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Post-election communion organizers hope faith can unite where politics divide

JENNA-LEY HARRISON
Staff Writer

“Christians have allowed partisan politics to divide them,” Rev. Kathy Naish told the Times-News on Friday.
Pastor of First Christian Church, Disciples of Christ in Lincolnton, Naish was saddened over the way in which Christian churches have increasingly become more passionate about their political views than their love for Christ.
As a result, her church plans to host “Election Day Communion” for all county congregations Tuesday night after the polls close. The Lincolnton church will be one of more than 700 churches, schools and groups across the country celebrating the event, according to electiondaycommunion.com.
The website said the idea “began with a concern that Christians in the United States are being shaped more by the tactics and ideologies of political parties than by their identity in and allegiance to Jesus.”
“Across the nation, the invitation is for Christians to come to the table and celebrate the Lord’s supper together regardless of political beliefs and denominations and reaffirm their commitment to Christ,” Naish said.
Worship and Scripture reading will also be a part of the service.
Mark Schloneger, pastor of North Goshen Mennonite Church in Goshen, Ind., created the now nationwide grassroots movement after his congregation experienced great discord over their opposing political loyalties.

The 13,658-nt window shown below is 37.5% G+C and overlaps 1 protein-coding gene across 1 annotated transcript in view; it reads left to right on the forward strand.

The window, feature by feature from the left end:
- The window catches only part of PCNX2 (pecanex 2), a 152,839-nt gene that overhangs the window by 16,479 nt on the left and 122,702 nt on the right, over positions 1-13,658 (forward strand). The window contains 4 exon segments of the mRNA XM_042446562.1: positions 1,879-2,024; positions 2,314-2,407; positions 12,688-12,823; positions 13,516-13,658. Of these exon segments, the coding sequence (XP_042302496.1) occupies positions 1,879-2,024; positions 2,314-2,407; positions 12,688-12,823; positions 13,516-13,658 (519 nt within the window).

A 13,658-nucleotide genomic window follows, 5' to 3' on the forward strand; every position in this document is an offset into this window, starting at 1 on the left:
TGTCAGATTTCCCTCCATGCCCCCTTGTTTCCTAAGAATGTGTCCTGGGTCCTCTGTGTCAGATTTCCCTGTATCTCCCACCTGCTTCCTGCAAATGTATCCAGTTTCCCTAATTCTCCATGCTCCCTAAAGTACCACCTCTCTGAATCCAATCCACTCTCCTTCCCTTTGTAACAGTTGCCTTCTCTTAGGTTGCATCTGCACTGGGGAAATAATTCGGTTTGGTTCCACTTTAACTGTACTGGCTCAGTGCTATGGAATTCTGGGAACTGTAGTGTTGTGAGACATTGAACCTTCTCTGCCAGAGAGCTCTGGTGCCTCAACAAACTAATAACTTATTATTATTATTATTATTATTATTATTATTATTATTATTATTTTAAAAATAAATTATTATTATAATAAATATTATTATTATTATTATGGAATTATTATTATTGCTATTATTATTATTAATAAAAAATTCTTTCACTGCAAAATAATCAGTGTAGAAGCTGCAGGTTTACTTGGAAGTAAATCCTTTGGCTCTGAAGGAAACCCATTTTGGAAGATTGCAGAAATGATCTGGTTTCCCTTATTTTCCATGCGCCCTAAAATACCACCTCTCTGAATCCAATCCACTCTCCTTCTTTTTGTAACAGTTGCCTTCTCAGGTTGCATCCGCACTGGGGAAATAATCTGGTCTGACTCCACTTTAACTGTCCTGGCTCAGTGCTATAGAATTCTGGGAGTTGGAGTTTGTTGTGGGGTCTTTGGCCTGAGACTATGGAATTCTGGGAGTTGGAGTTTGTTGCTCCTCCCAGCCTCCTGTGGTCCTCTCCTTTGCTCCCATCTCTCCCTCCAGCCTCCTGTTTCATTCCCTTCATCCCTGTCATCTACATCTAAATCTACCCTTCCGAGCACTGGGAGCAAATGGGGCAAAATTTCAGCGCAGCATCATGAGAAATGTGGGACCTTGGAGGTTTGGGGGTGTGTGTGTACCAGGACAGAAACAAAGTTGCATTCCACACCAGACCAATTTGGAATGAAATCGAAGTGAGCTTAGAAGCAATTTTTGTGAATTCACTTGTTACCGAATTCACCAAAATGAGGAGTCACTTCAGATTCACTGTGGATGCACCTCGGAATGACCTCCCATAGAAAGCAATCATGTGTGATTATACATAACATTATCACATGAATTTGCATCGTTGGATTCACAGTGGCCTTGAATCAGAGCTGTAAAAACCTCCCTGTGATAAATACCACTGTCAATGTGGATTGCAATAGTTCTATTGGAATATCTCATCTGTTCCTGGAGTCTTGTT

“The pastor there noticed his congregation was deeply polarized,” Naish said.
In a blog Schloneger posted Saturday on CNN.com, he wrote the following statement about the movement: “On Tuesday, as the world turns its attention to who will occupy the most powerful office of the world’s most powerful nation, hundreds of churches will gather across the United States to worship a servant.”
While the event is set to take place on election night, the focus of the service will be more about unifying Christian believers and reconciling their differences than current politics.
“It’s not a political message but a reconciliation message,” Naish said.
Holy Cross Lutheran Church and Boger City Wesleyan Church, both in Lincolnton, are at least two other area churches that will be in attendance Tuesday.
“We’re just coming together to pray for our nation and worship the Lord,” Rev. J.V. Allen of Boger City Wesleyan told the Times-News.
“Times are rough; unemployment is high. So many people here in the county are needing help. We need to do what 2 Chronicles 7:14 says, ‘If my people who are called by my name will humble themselves and pray … then I will hear from heaven and heal their land.’ ”
Naish hopes Lincoln County Christians participate in the event every four years with each presidential election.
The event will start 7 p.m. at First Christian Church, Disciples of Christ in Lincolnton.
For more information, visit electiondaycommunion.com or call the church at (704) 735-9843.

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